Well, it finally happened. In April, for the first time since 1919, the U.S. Postal Service rolled back postage rates. This historic action had to do with some kind of “exigent surcharge” that got removed.

Frankly, no one likes exigent surcharges anyway, especially when removing them saves you about 4.3 percent, and we’re glad to see them go. They were bothersome to all kinds of mailings, including letters, large envelopes and postcards. So now with these changes, First-Class stamps move to $0.47 from $0.49, First-Class metered mail from $0.485 to $0.465 and postcards are now $0.34 instead of $0.35.

A couple of pennies of savings may seem like small change, but it surely adds up – particularly when you recoup this investment many times over through successful Direct Mail campaigns. And this news is a good reminder of the importance of employing an integrated print and digital strategy (one that about 76% of small businesses say works best for them).

First – Direct Mail. Not only have reports of its death been highly exaggerated, it’s got a pretty clean bill of health. That’s because it’s got a lot of good things going for it, including customer preference. According to MarketingSherpa research, 54% of U.S. consumers prefer to receive regular updates and promotions in the mail. In fact, you can consider it the “most preferred,” in that no other method has a higher percentage.

Make it personal – Direct Mail allows for personalization, which customers recognize as taking a little bit more effort than personalized email. This quality is not just limited to letters in envelopes; postcards can also be personalized.

Get seen – The inbox is a noisy, busy place, and it’s hard to get noticed among all the activity. But you can’t help but get seen when your piece arrives in a physical mailbox. That’s especially true for postcards. You need a strong teaser on an envelope to get a letter opened. But stats show that 80% of households that receive direct response postcards actually read those postcards. That’s probably because they can’t help but doing so since all they have to do is take them out of the mailbox – and the message gets seen.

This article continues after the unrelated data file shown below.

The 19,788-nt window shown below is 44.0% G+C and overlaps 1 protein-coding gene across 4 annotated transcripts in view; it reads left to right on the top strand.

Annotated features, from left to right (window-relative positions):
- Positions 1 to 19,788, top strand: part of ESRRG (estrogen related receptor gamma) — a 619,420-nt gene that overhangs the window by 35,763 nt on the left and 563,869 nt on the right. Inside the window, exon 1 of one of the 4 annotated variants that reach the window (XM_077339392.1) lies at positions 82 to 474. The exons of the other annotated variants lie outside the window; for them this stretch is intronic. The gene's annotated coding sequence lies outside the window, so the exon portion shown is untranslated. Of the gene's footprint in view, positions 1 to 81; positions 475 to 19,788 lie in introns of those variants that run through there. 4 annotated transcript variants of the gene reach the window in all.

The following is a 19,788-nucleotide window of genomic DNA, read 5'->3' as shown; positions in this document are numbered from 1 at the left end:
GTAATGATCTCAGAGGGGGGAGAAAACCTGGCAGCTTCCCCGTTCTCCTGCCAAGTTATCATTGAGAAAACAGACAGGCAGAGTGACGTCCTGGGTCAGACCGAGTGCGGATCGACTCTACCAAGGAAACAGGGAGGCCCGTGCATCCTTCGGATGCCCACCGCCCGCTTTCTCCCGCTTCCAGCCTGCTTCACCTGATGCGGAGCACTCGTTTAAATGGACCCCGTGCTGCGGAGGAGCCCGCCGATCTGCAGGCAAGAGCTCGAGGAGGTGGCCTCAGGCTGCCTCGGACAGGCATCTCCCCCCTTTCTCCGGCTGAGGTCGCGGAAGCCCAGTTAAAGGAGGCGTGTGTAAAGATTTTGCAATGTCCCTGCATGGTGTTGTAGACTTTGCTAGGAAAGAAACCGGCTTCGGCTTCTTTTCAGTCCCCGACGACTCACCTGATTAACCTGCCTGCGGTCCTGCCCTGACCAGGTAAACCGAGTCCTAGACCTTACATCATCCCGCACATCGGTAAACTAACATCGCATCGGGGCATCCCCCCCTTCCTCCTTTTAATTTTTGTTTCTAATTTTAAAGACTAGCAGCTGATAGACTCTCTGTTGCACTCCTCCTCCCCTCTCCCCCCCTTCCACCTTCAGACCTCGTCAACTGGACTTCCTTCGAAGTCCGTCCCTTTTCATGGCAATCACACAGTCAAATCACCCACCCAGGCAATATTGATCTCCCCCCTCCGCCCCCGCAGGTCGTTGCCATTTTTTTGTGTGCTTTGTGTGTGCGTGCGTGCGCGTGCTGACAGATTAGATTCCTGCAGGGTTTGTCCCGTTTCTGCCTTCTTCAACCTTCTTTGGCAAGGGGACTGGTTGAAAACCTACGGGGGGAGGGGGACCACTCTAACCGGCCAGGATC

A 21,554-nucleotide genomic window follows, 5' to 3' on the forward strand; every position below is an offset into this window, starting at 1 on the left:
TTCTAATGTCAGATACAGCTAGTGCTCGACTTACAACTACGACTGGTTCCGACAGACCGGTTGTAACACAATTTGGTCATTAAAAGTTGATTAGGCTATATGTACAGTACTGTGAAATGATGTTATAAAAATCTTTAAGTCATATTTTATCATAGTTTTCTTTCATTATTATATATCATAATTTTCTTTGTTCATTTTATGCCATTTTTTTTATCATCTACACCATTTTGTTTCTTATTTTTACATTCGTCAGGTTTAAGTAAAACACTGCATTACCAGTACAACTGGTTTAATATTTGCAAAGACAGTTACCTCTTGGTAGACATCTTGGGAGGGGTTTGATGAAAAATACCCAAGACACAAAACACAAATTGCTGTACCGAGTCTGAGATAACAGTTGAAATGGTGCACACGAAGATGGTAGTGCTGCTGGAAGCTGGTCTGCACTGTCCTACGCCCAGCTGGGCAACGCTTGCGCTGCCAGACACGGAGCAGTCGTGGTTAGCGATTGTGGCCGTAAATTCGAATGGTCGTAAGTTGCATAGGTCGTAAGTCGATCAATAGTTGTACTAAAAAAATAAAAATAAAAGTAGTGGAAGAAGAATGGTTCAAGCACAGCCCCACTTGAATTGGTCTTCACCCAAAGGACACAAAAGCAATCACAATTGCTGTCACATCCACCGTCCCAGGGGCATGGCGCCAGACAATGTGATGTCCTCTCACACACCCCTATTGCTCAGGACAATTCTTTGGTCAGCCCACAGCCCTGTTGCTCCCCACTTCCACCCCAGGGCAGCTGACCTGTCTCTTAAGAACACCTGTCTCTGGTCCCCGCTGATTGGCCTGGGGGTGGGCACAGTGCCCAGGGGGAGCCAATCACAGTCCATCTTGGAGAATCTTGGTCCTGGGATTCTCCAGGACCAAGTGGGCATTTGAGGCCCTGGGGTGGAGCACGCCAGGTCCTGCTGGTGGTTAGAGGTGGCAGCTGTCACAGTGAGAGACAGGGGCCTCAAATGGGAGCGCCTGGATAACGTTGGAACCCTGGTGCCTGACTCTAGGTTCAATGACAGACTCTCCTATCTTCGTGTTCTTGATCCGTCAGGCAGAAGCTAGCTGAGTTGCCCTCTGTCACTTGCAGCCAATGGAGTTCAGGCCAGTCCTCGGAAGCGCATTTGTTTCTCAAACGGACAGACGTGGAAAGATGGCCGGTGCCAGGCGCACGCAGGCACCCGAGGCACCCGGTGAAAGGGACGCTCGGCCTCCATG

Send a Strong Message – You know that consumers are receptive to your mailing, so make sure you’re ready for your mailing to make a difference. Create engaging content that prompts an action. And don’t forget to tell them what action you want them to take. Your call-to-action should be clear and easy to do. Also, if you send them to a landing page, use one that’s easy to remember and easy to type – not a long-winded URL that looks like it’s six pages deep on your site map. Try something like: ABCCo.com/FreeGift.

Incorporate interactivity – Add your URLs and your social media addresses to your printed piece. But in case no one has time to type that into a browser, use QR codes to link directly to landing pages and social media profiles.

Other print options – Don’t forget door hangers and yard signs. When you’re servicing a neighbor, stop by the other homes and leave a friendly hello on the doorknob. Your name is in a “can’t miss” position. And put out a yard sign (with permission) so that others can see you’re the trusted contractor for someone they know (or live near). Remember, print is not just for paper and cardstock. It’s also used for magnets, stickers, coasters or other items left behind as thoughtful gestures after an installation, staying in the home long after you’ve gone.